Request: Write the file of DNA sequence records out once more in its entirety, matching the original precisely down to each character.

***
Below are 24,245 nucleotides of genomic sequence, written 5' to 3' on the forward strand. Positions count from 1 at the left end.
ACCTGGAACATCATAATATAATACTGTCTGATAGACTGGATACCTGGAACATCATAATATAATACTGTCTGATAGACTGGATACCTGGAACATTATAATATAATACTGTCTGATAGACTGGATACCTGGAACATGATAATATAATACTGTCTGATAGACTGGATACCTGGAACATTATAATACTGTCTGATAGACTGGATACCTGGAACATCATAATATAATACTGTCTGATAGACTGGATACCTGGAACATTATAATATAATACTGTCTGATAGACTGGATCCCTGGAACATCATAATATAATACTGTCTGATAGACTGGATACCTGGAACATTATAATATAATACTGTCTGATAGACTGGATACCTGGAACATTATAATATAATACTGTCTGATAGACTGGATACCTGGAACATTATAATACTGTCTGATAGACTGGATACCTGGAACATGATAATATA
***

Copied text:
Below are 24,245 nucleotides of genomic sequence, written 5' to 3' on the forward strand. Positions count from 1 at the left end.
ACCTGGAACATCATAATATAATACTGTCTGATAGACTGGATACCTGGAACATCATAATATAATACTGTCTGATAGACTGGATACCTGGAACATTATAATATAATACTGTCTGATAGACTGGATACCTGGAACATGATAATATAATACTGTCTGATAGACTGGATACCTGGAACATTATAATACTGTCTGATAGACTGGATACCTGGAACATCATAATATAATACTGTCTGATAGACTGGATACCTGGAACATTATAATATAATACTGTCTGATAGACTGGATCCCTGGAACATCATAATATAATACTGTCTGATAGACTGGATACCTGGAACATTATAATATAATACTGTCTGATAGACTGGATACCTGGAACATTATAATATAATACTGTCTGATAGACTGGATACCTGGAACATTATAATACTGTCTGATAGACTGGATACCTGGAACATGATAATATA